For much of human history that wasn’t a particularly easy question to answer, but for many of us today it’s a simple matter of consulting our phones. The same Global Positioning System technology that helps you locate your lost iPhone also makes it possible for you to pinpoint yourself on a map.
And therein lies a minor mystery of the GPS era that University of Virginia astronomy professor Kenneth Seidelmann and a team of co-authors investigated in a paper in the Journal of Geodesy.
The Royal Observatory in Greenwich, England, is famously home to the line of 0 degrees longitude—the imaginary north-south line that, in the imaginary grid of longitude and latitude that circles the Earth, divides the Eastern and Western hemispheres of the globe. Known as the Greenwich meridian, or prime meridian, the line was established at an international conference in 1884 as the “initial meridian” from which all other lines of longitude would be calculated. Today the Royal Observatory draws hundreds of thousands of visitors each year to straddle the marker that traces the line, one foot in each hemisphere.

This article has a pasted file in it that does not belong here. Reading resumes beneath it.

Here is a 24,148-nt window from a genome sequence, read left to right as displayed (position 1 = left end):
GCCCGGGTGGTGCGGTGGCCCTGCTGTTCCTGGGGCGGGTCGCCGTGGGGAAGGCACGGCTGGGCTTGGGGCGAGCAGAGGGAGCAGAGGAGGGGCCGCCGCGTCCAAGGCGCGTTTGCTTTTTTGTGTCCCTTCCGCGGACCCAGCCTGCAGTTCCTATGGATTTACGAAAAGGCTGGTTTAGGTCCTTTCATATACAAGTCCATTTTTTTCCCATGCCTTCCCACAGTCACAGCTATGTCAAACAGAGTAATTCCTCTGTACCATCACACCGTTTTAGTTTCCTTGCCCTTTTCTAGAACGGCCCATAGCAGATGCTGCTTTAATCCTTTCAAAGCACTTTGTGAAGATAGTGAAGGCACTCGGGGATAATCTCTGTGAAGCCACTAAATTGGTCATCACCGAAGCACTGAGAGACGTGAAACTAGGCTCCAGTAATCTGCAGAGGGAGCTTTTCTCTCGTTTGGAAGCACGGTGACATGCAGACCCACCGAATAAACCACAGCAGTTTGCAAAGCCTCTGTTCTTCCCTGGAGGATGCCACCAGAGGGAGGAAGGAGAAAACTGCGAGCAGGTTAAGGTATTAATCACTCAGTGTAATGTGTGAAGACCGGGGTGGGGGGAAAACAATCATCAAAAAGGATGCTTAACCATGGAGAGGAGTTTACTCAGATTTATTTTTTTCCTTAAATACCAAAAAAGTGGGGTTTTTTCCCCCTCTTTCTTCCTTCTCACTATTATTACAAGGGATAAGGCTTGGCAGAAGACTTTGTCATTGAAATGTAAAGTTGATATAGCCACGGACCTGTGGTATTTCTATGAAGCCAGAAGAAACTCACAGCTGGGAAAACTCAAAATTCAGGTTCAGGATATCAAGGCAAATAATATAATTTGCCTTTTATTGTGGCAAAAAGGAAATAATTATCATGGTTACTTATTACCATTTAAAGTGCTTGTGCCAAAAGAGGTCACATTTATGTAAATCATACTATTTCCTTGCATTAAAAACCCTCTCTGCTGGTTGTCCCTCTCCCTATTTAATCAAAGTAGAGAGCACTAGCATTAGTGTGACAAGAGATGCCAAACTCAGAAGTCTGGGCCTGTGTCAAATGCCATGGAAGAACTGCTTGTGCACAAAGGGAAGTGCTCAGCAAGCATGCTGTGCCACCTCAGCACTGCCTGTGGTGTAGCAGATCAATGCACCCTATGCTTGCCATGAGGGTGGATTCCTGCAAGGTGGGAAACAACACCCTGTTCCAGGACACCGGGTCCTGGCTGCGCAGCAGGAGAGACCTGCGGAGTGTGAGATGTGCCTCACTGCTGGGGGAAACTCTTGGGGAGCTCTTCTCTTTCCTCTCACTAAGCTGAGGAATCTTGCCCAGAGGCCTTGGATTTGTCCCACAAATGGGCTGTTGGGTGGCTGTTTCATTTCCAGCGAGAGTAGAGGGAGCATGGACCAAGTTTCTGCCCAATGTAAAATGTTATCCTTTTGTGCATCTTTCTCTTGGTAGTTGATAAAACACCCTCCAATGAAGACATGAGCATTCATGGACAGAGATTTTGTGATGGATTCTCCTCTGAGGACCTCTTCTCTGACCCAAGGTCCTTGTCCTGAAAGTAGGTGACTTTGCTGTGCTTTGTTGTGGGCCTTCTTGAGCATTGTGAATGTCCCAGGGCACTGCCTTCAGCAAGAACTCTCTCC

There’s only one problem.
“If you go to the Greenwich meridian with a GPS receiver,” Seidelmann says, “it does not measure 0 degrees longitude on the marked Greenwich meridian.”